In terms of vendors, we’re very lucky in L.A. because it’s the second-largest production area in America. Part of the reason I like making things is having access to great metalworkers, carpenters, cabinetmakers, upholsters who are truly skilled. They approach me, I find them, somebody recommends them. It’s an easy connection.

How designer Peter Dunham became the textile king of Hollywood
Peter Dunham’s new Montana Swivel chair in Tulu textilesVictoria Pearson

Elsewhere, [we seek international partners]. For example, we [offer] a lot of blankets woven in Spain, [through] a vendor I found years and years ago, probably at a trade show. A friend in India found weavers using an old technique and put me in touch, and we’ve done these Indian blankets as bed covers, hangings, window treatments or upholstery. We keep coming up with new colors and patterns. We [also] work with some people from Peru. Orli Ben-Dor, my creative director, and I were invited to go to a trade show by the Peruvian government. We said, “OK, can you make this, and can we twist that, and can we do this pattern instead?” There’s a lot of working with and getting inspired by what people are used to making. I went to Guadalajara in February for a furniture trade show, and we found vendors doing carved wood that was really interesting. You say, “Can you make it as a coffee table instead of a little stool?” And then we start discussing. I’m very attracted to the hand-made.

What’s your approach to e-commerce, and how has it changed over the years?
We’re selling more and more furniture, and I’m surprised by where it’s going—to all these parts of America where I don’t even know how they’ve heard of us. Through being published, or Instagram? They will, in the middle of the night, buy barstools, dining tables and dining chairs. I’m amazed by it.

We’re in [the middle of] a big change. You still need to have brick-and-mortar to legitimize your online presence, I believe. You’re kind of spending on one and you’re spending on the other. You want a reputation for fine craftsmanship. We have a very robust online cushion service; people go through our fabrics and order cushions online, and they get it two weeks later. They can redo all the cushions in their living room for an event. [Also, we have] bed covers—we do really well with [anything] easily shippable. I’m saying, in a long-winded way, that shipping is still a very complicated thing for small vendors. It’s a constant challenge for every single one of us who are in the business of shipping furniture to people.

Are there any operating concerns that are specific to the Los Angeles area?
It’s much easier for me to answer with the advantages of being in Los Angeles, because I find it much harder to do things in other places where we’re installing for clients or trying to get things done. You can’t complain about the weather, about freezing winter or overly hot summers. One of the things we’re not well set up for is rain, so things take a long time to finish in winter, when you’re doing wood finishes, for example. You have a much bigger market in New York than you do in Los Angeles. New York seems to capture a third to 50 percent of the trade business in America, and it sometimes feels like we’ve got the leftovers. The shrinking parking situation in Los Angeles is definitely a problem for brick-and-mortar stores. Otherwise, I would say we’re good.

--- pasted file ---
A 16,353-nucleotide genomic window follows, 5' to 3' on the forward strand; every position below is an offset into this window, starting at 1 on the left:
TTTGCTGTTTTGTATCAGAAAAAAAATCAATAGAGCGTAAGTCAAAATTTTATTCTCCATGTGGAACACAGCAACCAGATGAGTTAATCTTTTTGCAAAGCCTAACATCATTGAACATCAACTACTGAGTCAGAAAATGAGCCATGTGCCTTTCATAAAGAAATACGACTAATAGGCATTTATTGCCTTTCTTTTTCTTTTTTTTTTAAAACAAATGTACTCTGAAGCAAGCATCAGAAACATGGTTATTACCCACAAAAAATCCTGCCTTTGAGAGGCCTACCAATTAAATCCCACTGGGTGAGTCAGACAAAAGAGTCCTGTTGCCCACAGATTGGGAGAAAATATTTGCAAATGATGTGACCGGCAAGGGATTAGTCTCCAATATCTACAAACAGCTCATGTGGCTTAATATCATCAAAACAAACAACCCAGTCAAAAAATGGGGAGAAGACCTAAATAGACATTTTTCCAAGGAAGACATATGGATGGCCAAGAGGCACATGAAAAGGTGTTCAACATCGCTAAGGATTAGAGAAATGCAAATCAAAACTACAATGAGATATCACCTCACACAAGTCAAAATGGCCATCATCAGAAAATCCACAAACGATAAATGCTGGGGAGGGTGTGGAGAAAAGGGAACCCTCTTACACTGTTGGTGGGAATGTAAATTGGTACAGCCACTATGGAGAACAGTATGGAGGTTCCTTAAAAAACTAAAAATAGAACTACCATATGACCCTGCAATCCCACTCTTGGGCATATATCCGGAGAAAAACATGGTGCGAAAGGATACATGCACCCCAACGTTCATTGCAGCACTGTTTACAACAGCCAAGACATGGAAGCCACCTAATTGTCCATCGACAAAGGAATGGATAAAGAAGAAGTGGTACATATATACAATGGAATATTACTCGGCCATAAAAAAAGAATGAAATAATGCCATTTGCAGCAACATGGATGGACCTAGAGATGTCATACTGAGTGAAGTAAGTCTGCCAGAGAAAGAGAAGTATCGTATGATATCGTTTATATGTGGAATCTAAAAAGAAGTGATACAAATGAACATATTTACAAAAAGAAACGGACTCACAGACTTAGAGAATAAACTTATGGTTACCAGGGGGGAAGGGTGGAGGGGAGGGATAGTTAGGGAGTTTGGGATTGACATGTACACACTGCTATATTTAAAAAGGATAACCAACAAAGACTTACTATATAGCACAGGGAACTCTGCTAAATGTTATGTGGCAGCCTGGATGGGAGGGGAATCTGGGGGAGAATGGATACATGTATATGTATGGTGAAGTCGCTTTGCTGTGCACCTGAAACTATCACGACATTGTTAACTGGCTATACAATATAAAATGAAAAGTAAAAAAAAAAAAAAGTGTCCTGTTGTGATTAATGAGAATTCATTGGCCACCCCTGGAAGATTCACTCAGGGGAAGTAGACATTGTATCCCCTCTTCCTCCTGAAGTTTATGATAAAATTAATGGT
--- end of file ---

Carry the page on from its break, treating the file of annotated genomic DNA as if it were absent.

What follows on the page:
How designer Peter Dunham became the textile king of Hollywood
The Whitley bed done in Penny Morrison fabricVictoria Pearson

You have so many tentacles to your business. How do you balance it all, especially with travel?
I have three to four [separate] strong teams. I’m very involved in the development, but once the development is approved, I don’t deal with any production. I review the books to make sure we’re not going bankrupt. But honestly, the most complicated challenge we have is traditional interior design. It requires a lot more hand-holding—presence with clients and architects, doing the site visits, [giving] opinions. I’m very lucky that I have really good logistical teams. And you have to [have] that. I can’t take care of everything.

Good hiring is the answer.
Yes. And honestly, I sleep a lot. I don’t do drugs. I don’t drink very much. The advantage of L.A. is you don’t get a hugely distracting social life like you do in New York. So I spend a lot of my awake time dealing with the three different companies, and they overlap so much. Many of the things that we have in the store were originally things that we made for clients, [that] people kept on saying yes to. We think, “OK, I’ve had five clients approve this coffee table. We’re going to start making this.”

What’s your favorite kind of workday, your preferred workload?
I’ve told you I love going vintage shopping. I’m in France [right now] and about to go in for these trade fairs. You get up early, and it’s like a scrum—it’s exhausting and hugely enjoyable. My eyes are constantly roving, like, “What can I do with this? How can I transform it for today?” I love that part.

I love working with the vendors and seeing what they’ve done based on what we discussed. It feels very satisfying, the pure creativity of it. Don’t give me the spreadsheet part. That doesn’t get me super excited. I love making things. I always did. Coming up with a beautiful product is one of my favorite things.

Homepage image: The front room of the shop with Peter Dunham Textiles Jacob’s Stripe grasscloth on the wall | Aimee Mazzenga